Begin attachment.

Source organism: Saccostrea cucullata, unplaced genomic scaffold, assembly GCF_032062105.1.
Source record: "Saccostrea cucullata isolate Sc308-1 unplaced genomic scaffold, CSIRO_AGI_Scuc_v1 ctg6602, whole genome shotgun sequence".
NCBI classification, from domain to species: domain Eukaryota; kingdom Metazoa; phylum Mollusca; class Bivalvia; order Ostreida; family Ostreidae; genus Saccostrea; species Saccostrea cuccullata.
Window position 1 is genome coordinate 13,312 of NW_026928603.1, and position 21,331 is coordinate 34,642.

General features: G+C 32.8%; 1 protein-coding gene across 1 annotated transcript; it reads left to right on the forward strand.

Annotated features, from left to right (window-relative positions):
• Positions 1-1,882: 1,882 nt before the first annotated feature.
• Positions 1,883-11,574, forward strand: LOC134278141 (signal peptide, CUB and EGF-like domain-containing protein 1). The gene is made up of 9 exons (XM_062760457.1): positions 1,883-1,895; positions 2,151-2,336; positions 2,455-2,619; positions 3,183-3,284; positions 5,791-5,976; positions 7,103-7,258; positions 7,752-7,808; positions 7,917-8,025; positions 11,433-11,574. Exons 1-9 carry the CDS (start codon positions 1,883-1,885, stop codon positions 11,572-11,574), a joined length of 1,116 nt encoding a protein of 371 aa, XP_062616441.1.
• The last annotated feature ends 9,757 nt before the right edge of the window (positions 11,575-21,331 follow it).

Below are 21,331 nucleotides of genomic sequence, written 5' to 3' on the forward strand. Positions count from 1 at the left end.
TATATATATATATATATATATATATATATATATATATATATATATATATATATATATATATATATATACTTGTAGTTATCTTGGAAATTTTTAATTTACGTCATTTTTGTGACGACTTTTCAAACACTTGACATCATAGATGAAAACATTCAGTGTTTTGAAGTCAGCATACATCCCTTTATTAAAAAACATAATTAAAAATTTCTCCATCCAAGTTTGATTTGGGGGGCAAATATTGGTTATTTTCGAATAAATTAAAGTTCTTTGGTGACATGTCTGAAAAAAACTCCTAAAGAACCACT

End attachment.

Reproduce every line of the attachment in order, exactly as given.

Source organism: Saccostrea cucullata, unplaced genomic scaffold, assembly GCF_032062105.1.
Source record: "Saccostrea cucullata isolate Sc308-1 unplaced genomic scaffold, CSIRO_AGI_Scuc_v1 ctg6602, whole genome shotgun sequence".
NCBI classification, from domain to species: domain Eukaryota; kingdom Metazoa; phylum Mollusca; class Bivalvia; order Ostreida; family Ostreidae; genus Saccostrea; species Saccostrea cuccullata.
Window position 1 is genome coordinate 13,312 of NW_026928603.1, and position 21,331 is coordinate 34,642.

General features: G+C 32.8%; 1 protein-coding gene across 1 annotated transcript; it reads left to right on the forward strand.

Annotated features, from left to right (window-relative positions):
• Positions 1-1,882: 1,882 nt before the first annotated feature.
• Positions 1,883-11,574, forward strand: LOC134278141 (signal peptide, CUB and EGF-like domain-containing protein 1). The gene is made up of 9 exons (XM_062760457.1): positions 1,883-1,895; positions 2,151-2,336; positions 2,455-2,619; positions 3,183-3,284; positions 5,791-5,976; positions 7,103-7,258; positions 7,752-7,808; positions 7,917-8,025; positions 11,433-11,574. Exons 1-9 carry the CDS (start codon positions 1,883-1,885, stop codon positions 11,572-11,574), a joined length of 1,116 nt encoding a protein of 371 aa, XP_062616441.1.
• The last annotated feature ends 9,757 nt before the right edge of the window (positions 11,575-21,331 follow it).

Below are 21,331 nucleotides of genomic sequence, written 5' to 3' on the forward strand. Positions count from 1 at the left end.
TATATATATATATATATATATATATATATATATATATATATATATATATATATATATATATATATATACTTGTAGTTATCTTGGAAATTTTTAATTTACGTCATTTTTGTGACGACTTTTCAAACACTTGACATCATAGATGAAAACATTCAGTGTTTTGAAGTCAGCATACATCCCTTTATTAAAAAACATAATTAAAAATTTCTCCATCCAAGTTTGATTTGGGGGGCAAATATTGGTTATTTTCGAATAAATTAAAGTTCTTTGGTGACATGTCTGAAAAAAACTCCTAAAGAACCACT